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Virgin Oceanic Goes Many Leagues
Under the Sea

After announcing the creation of one of the world’s first commercial spaceflight ventures, Virgin is now moving to explore more uncharted territory.

Virgin Oceanic will be the ultimate undersea expedition: five dives (one in each of the five oceans) over the course of the next two years.  Of the five chosen sites (see map below), four have never been visited by a manned vehicle (unless you count shipwrecks and plank-walking pirates, that is).

Pilots will be navigating these new waters aboard the most advanced single-person submarine ever created, the only vehicle currently capable of diving to full ocean depth. Made of a unique blend of carbon fiber and titanium, the Virgin Oceanic sub is able to withstand immense amounts of pressure (at the deepest diving point, pressure on the quartz dome could reach up to 13 million pounds, or the weight of three space shuttles!).

So how does one design a manned vehicle that can function at the bottom of the ocean? Marine engineer and Virgin Oceanic sub designer Graham Hawkes may be the best person in the world to answer this question. According to Ted.com, Hawkes’ ingeniously designed submersibles “look like airplanes and behave like ocean creatures,” allowing them to glide effortlessly through the deep. Watch this clip for a fascinating look behind his inventions:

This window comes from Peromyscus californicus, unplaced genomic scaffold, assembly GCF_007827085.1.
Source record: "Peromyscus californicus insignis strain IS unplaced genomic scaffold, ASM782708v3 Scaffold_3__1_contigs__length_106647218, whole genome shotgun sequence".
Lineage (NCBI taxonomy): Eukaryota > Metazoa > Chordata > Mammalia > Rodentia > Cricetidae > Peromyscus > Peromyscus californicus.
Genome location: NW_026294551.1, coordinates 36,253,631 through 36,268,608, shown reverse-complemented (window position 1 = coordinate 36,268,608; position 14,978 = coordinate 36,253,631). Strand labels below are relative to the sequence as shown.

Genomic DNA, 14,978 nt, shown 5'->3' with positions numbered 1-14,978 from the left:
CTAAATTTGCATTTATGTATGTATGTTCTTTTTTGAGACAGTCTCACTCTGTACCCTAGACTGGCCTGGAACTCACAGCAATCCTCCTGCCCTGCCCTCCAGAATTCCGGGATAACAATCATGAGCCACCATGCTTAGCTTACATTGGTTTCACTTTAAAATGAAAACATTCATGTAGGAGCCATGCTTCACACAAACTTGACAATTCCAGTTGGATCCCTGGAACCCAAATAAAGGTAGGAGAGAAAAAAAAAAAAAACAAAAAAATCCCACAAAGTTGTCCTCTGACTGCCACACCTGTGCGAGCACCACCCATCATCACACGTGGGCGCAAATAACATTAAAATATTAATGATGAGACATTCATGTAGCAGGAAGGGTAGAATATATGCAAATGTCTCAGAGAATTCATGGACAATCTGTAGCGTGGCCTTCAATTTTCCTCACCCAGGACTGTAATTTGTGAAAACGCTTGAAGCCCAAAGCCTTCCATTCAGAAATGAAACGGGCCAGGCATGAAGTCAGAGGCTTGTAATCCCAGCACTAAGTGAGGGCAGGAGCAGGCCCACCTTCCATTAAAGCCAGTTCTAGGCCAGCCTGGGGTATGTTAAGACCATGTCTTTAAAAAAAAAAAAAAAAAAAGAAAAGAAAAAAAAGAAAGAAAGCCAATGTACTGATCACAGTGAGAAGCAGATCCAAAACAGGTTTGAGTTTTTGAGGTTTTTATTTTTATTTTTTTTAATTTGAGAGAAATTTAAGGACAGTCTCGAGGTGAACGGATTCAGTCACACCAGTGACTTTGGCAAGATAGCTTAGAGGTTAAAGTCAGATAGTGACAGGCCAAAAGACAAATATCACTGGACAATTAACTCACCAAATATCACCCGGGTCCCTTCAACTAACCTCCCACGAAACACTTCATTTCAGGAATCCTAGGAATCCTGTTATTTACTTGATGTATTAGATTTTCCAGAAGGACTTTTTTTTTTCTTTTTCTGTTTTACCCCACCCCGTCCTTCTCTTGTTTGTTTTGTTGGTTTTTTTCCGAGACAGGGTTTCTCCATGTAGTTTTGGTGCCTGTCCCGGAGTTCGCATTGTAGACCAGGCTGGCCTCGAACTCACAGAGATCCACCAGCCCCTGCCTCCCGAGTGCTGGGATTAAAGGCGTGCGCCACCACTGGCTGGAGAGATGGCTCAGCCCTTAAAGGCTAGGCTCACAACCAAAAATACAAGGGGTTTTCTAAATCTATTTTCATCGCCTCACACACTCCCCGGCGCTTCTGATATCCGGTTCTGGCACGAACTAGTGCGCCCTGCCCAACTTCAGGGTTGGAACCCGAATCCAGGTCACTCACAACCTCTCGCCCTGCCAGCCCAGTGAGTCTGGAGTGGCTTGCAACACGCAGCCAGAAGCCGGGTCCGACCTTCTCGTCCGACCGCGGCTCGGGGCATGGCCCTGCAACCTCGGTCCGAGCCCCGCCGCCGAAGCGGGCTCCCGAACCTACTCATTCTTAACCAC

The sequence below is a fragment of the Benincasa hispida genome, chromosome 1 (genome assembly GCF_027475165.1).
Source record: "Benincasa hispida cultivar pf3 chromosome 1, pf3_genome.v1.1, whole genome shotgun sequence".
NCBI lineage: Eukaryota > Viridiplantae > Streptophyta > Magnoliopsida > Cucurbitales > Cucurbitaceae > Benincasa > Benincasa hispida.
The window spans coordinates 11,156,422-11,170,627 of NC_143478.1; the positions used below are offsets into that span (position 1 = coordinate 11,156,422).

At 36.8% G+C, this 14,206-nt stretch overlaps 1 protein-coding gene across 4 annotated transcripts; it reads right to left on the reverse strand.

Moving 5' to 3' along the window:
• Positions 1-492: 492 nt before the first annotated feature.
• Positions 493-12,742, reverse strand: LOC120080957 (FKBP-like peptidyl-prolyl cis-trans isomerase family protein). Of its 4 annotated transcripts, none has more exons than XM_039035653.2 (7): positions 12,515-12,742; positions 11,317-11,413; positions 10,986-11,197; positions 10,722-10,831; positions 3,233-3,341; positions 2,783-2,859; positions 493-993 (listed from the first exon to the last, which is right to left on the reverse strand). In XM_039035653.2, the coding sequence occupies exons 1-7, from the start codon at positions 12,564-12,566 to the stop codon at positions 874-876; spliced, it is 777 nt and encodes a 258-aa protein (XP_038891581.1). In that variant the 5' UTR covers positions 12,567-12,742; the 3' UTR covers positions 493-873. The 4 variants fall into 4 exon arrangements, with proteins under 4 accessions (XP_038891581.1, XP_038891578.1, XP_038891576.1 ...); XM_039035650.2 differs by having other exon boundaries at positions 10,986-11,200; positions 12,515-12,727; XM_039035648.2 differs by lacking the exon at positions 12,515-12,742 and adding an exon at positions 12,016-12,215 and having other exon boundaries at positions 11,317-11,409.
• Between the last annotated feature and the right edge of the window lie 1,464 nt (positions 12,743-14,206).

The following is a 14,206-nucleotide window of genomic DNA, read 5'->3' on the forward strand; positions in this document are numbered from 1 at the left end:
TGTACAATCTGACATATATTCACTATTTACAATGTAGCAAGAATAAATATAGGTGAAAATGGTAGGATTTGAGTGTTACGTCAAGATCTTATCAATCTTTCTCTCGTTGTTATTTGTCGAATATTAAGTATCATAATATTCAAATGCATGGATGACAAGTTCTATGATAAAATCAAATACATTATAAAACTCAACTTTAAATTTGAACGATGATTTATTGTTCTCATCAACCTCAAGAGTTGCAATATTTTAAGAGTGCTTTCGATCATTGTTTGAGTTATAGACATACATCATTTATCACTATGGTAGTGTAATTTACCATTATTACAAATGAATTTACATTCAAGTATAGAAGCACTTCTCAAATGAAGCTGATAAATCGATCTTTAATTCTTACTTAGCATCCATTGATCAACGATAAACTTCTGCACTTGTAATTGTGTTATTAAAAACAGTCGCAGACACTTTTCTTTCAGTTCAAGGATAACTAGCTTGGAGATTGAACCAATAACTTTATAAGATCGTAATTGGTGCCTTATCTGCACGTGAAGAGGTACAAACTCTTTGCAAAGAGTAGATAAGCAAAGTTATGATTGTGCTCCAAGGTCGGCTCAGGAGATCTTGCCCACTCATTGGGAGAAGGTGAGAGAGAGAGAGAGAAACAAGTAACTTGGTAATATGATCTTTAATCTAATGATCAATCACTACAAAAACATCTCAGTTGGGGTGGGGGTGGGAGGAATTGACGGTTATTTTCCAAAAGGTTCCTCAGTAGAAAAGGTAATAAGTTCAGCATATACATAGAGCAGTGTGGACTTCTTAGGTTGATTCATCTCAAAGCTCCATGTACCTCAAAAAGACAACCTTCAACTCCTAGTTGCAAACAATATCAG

Sir Richard Branson, founder of Virgin Group and avid adventurer, will pilot at least one of the submarine dives. If the missions succeed, we all may have an unprecedented view of the ocean floor, as well as a few real-life Captain Nemos.

5 Responses to “Virgin Oceanic Goes Many Leagues
Under the Sea”

  1. […] for an undersea adventure this summer? Since catching a ride on the Virgin Oceanic sub is out of the question, a good alternative might be trying the new and somewhat hilarious-looking […]

  2. […] for an undersea adventure this summer? Since catching a ride on the Virgin Oceanic sub is out of the question, a good alternative might be trying the new and somewhat hilarious-looking […]

  3. […] planes, trains, and automobiles, but what about those who are more aquatically inclined? Budding Captain Nemos may want to consider pursuing Naval Architecture and Marine Engineering, a field of study dedicated […]

  4. […] planes, trains, and automobiles, but what about those who are more aquatically inclined? Budding Captain Nemos may want to consider pursuing Naval Architecture and Marine Engineering, a field of study dedicated […]

  5. […] all over the world. From inventing a device that turns air into water to exploring the oceans in a tiny submarine, scientists and engineers are exploring uncharted […]

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